Check out this incredibly disturbing story of four blind and visually impaired employees who lost their jobs due in large part to the purchasing and implementation of inaccessible technology without consideration of our needs. It seems the VA Medical Center decided it might be appropriate and acceptable to simply throw away these people like yesterday’s newspaper. In many cases, we are the only ones who will suffer consequences. I hope the Federation’s lawsuit is successful, the medical center pays for their wrongdoing and valuable lessons are learned about making sure the technology required on the job is made reasonably accessible.
Louisville Courier-Journal, KY, USA
Sunday, October 08, 2006
Vision-impaired workers sue over job loss
By Patrick Howington
Four released from VA Medical Center
Lonnie Swafford, who is legally blind, was a switchboard operator at the VA Medical Center in Louisville for more than three years. But that ended last fall when the Department of Veterans Affairs decided it shouldn’t rely on blind people for the job.
That was discrimination, Swafford and three other operators who lost their jobs contend in a recent lawsuit against U.S. Secretary of Veterans Affairs R. James Nicholson. The change of workers was triggered by the medical center’s switch last year to a different alarm system. The VA said the new system required that switchboard operators, who monitor alarms and issue alerts to hospital personnel, have good vision. The lawsuit says the VA could have altered the system so that vision-impaired people could monitor alarms more effectively, but chose not to.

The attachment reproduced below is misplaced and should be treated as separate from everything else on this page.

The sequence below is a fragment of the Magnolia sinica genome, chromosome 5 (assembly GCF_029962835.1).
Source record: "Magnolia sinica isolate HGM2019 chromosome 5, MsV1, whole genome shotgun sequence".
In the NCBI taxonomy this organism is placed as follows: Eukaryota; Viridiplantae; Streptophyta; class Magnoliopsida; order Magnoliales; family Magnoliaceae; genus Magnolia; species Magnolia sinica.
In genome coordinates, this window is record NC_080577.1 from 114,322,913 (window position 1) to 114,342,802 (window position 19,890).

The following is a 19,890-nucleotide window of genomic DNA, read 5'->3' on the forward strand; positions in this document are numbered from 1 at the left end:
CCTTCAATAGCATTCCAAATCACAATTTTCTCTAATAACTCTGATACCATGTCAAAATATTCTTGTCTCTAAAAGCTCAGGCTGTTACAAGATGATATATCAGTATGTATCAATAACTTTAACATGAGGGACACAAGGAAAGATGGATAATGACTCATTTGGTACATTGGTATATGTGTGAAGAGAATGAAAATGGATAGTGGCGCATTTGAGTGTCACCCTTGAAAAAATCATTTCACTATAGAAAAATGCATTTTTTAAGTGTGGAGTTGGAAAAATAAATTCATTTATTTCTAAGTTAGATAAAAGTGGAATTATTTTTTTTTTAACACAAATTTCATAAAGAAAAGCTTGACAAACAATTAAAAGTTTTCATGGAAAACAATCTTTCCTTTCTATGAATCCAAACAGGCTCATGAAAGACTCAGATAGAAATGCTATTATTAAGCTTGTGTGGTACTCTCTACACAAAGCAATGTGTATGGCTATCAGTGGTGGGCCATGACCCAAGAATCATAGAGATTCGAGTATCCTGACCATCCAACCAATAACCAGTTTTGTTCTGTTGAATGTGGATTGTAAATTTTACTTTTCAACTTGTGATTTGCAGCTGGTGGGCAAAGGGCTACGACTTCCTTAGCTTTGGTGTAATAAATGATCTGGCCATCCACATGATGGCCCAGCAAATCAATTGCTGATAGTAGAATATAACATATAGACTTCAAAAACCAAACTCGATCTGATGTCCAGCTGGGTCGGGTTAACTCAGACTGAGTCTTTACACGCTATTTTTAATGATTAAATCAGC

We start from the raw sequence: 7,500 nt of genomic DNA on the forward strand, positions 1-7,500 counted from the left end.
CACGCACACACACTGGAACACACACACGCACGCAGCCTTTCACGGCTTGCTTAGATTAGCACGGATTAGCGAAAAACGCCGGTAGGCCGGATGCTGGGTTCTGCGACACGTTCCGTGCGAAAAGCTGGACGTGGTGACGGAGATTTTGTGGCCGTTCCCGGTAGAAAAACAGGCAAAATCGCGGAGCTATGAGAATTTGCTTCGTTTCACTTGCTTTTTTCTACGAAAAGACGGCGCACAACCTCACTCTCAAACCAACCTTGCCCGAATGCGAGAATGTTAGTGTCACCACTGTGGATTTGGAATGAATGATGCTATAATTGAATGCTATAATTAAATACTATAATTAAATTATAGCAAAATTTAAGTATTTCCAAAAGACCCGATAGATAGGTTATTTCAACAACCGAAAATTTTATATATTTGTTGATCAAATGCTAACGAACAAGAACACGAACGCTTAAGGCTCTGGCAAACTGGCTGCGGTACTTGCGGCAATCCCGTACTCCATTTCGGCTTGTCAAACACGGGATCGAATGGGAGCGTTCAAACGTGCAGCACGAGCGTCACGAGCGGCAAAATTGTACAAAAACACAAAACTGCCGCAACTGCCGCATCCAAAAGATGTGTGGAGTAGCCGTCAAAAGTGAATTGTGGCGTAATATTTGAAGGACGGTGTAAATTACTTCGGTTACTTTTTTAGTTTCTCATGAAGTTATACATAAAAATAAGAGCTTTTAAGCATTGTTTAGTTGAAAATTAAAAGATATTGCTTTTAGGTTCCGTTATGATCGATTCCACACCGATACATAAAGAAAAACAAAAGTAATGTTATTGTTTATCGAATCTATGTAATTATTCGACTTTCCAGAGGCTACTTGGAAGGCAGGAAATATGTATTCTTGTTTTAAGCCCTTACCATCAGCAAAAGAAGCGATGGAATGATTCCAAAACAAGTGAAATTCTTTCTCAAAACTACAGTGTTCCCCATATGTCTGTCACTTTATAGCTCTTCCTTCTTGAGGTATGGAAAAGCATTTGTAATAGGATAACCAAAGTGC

Even without such adaptations, legally blind operators manned the new system for several months with no problems before they were let go, said Swafford, 25. “All of us had been in this job with no problems for years,” he said. “I feel angered. I feel like we were excluded just because of our visual impairment.” “I was still able to function and do my job,” said Charla Shown, another former VA operator. Because she is totally blind she didn’t monitor the screens, but performed other functions such as issuing alerts.
Shown, 52, said she lost her apartment because she couldn’t pay the rent after losing her job. She moved in with a daughter, while her 18-year-old son who had lived with her moved in with his older brother. “It’s a big change, not having your own place. But we have to do what we gotta do.”
Shown, Swafford and other blind operators were replaced by people with other disabilities, under a government program to provide such employment opportunities. The VA Medical Center and the Department of Veterans Affairs declined to comment because the litigation is pending. The lawsuit was filed in U.S. District Court in Louisville by an attorney for the National Federation for the Blind. It has five plaintiffs — the four former operators and another man who kept his position but claims he was denied a promotion because of poor vision. The Department of Veterans Affairs hasn’t yet submitted a response to the complaint, which was filed Aug. 14. That’s because the department hasn’t been served with a copy of the complaint, a spokesman said.